Yesterday, seven people were elected to the NFL Hall of Fame: Bill Parcells, Jonathan Ogden, Larry Allen, Warren Sapp, Cris Carter, and veterans committee candidates Curley Culp and Dave Robinson. A few thoughts.
1. While I can’t speak to the veterans committee guys (more on this in a second), it’s a pretty unimpeachable class. Parcells is one of the great coaches of our time. In fact, who is the next coach likely to get in. Mike Holmgren will probably get a hearing, but I’m skeptical. I imagine Tony Dungy will get in because of who he is, even if he only won 1 Super Bowl. Definitely Bill Belichick. Ogden and Allen were dominant blockers. Warren Sapp is an all-time great.
2. This brings me to Carter. I’m glad that the long-standing wide receiver logjam was broken by electing Carter. He’s such an obvious call. It’s amazing to me that it took 6 years. The committee faced the fact that 3 similar receivers all reached eligibility at about the same, in Carter, Tim Brown, and Andre Reed. My reading of the debates is that different people were arguing for one while denigrating the other two. The reality is that they are all Hall of Famers, with Carter slightly more deserving. Quite possible this opens the door for Reed next year, since he was closer than Brown this year.
3. It’s certainly an excellent group, unlike last year, when Curtis Martin got in for reasons still mysterious to me and Chris Doleman was a fairly marginal selection as well. Both Martin and Jerome Bettis, who still awaits his likely enshrinement at some point, were basically above-average running backs who did a good job of not getting injured. Had Martin had that career in Detroit or Cleveland, I don’t think he makes it. Did anyone ever fear Curtis Martin? On the other hand, Terrell Davis remains not even close to election. Yes, he got hurt young. He also had one of the greatest 4-year stretches in the history of running backs, playing a key role in 2 Super Bowl titles. Given the reality of NFL running backs, I don’t see that a devastating knee injury should disqualify him. It certainly didn’t disqualify Gale Sayers.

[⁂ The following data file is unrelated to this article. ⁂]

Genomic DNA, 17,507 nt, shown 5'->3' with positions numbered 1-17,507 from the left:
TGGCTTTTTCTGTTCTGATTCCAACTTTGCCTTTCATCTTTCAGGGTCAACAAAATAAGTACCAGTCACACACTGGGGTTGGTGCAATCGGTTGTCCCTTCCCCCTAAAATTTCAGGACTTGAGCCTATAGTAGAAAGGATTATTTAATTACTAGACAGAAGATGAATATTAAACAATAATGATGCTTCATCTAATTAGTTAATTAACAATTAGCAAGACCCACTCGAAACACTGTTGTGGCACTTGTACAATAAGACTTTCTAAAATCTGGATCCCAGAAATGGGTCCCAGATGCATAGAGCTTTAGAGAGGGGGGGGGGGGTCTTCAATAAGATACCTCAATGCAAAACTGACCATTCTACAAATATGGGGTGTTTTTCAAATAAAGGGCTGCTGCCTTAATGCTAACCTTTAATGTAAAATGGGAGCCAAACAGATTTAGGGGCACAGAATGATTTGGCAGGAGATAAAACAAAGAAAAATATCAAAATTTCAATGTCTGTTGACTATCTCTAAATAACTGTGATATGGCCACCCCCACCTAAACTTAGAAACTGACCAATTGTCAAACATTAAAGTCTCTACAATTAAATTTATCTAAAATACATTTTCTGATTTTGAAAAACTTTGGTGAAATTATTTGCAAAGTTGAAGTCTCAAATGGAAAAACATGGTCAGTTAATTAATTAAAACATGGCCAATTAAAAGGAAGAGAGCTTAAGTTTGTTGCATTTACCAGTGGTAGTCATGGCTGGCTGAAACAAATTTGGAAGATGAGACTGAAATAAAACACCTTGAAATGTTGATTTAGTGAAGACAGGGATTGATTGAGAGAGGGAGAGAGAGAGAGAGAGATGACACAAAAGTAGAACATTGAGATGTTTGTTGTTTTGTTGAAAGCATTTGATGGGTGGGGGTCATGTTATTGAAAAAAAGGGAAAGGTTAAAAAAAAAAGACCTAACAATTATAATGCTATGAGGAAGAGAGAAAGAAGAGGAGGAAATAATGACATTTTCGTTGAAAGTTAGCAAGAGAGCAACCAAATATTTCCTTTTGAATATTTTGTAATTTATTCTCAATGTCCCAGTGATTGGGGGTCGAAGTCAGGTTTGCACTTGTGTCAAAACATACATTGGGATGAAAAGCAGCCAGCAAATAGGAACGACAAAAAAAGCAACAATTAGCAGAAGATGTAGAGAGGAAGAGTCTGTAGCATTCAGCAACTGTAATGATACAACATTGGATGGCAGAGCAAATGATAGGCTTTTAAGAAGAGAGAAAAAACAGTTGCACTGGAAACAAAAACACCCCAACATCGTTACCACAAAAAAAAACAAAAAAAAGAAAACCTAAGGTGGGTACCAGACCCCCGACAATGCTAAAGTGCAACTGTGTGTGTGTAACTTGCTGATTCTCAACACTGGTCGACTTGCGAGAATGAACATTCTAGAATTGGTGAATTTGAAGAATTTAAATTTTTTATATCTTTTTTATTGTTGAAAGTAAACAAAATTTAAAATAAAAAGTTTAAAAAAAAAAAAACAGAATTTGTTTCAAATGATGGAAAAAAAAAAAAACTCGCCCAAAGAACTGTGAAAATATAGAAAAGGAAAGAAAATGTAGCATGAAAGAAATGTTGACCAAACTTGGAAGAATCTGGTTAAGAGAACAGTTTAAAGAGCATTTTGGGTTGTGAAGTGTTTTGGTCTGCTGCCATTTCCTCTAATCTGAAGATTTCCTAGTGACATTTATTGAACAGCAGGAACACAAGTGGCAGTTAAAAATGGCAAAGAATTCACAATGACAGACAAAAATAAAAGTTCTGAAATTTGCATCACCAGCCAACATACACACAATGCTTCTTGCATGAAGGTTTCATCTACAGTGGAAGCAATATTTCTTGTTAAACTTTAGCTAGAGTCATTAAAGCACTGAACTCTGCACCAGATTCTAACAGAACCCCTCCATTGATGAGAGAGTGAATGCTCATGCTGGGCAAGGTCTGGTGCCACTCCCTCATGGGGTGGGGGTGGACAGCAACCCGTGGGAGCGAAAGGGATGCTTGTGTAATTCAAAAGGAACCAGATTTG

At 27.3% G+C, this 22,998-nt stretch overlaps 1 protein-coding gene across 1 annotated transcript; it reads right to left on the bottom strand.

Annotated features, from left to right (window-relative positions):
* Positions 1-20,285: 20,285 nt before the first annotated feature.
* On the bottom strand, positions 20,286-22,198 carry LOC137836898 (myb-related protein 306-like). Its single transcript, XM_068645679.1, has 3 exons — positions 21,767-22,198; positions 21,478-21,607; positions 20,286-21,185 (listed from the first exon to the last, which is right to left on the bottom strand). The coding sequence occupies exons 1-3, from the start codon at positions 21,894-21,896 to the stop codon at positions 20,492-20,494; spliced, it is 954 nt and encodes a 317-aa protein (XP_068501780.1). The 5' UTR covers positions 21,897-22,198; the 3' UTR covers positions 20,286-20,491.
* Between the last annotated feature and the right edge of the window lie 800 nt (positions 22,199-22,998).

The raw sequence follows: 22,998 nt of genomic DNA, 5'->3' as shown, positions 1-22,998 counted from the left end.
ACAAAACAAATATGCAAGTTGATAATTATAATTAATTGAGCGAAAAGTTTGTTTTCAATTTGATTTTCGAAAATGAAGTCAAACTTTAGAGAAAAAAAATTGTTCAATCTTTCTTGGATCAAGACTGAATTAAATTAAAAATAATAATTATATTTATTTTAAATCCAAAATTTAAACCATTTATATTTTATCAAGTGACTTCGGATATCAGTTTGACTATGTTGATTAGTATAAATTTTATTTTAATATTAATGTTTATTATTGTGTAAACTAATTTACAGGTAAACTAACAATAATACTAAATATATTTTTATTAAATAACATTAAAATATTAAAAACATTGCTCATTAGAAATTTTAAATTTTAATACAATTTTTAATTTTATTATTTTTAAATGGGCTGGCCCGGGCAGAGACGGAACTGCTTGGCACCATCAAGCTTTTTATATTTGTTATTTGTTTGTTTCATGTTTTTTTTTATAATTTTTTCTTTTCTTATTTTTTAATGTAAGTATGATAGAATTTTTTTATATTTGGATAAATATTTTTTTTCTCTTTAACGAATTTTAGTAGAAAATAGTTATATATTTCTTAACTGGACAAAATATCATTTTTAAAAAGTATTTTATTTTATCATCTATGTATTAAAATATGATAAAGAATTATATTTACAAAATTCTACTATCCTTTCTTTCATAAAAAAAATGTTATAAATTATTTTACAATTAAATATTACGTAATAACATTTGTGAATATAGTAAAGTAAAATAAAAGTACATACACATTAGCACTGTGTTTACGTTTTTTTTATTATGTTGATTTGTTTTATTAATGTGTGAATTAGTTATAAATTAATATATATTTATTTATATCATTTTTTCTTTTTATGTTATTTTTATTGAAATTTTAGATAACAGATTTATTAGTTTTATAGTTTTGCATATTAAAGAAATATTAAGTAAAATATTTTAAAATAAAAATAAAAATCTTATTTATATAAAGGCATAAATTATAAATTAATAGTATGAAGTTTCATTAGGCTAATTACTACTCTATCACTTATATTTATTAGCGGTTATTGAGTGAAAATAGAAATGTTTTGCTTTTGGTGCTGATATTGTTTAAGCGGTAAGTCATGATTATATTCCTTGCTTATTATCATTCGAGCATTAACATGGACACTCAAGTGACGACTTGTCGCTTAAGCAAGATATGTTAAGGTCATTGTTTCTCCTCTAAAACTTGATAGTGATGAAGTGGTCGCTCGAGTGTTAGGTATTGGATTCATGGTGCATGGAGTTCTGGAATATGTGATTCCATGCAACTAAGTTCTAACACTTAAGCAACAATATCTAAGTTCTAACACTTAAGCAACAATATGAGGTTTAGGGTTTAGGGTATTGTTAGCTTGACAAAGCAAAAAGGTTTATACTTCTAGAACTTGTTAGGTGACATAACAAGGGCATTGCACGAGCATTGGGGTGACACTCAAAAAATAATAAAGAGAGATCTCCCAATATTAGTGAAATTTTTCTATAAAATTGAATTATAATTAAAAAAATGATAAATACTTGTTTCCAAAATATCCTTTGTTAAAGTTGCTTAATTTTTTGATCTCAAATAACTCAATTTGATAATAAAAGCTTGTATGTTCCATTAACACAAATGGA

4. The only real complaint I have this year is that Charles Haley continues to not be elected. There’s really only one good reason for this–Haley was a jerk to the media. Haley is one of the dominant pass rushers of my lifetime and was an absolutely vital player on several Super Bowl teams with both Dallas and San Francisco. To me, he’s the easiest call of anyone not elected. Yet I begin to wonder if he will ever be elected. That may be especially true if we are beginning to see a pass rusher logjam like the receivers, with Haley, Strahan, and Greene (who probably has the weakest candidacy of any of this year’s finalists, outside of the unelectable Art Modell) all being denied.
5. What I find interesting about the Veterans’ Committee selections is just how old the candidates remain. I’ve been watching football for about 35 years now. There’s never been a single Veterans’ Committee candidate I remember watching. That might not mean much. But I do wonder how much nostalgia is going into picking these players, many of whom played during the childhood of the current voters. It almost seems the culture of the voting now to find truly forgotten players rather than rethink the candidacy of players who played in the late 70s or early 80s. That’s fine, I’m sure a lot of these people are true greats who were underappreciated in their own time. But given how the game has changed, as well as how we measure success, it’s probably time to rethink some people. The clear starting point should be former Bengals QB Ken Anderson, whose qualifications are clear comparing him to the other quarterbacks of his era.
6. Finally, it’s worth repeating what a travesty the actual Hall of Fame building in Canton remains. It’s an embarrassment to the NFL, who should replace that thing with a palace like exists in Cooperstown. When I visited 2 years ago, the building still had exhibits talking about current Denver Broncos QB John Elway. I know the NFL owners care about nothing but profit and squeezing small amounts of money from referees in order to score points against the union, but this is ridiculous and unacceptable. It’s arguably the most disappointing museum in the United States. And look, Canton could really use the additional tourist dollars this would bring.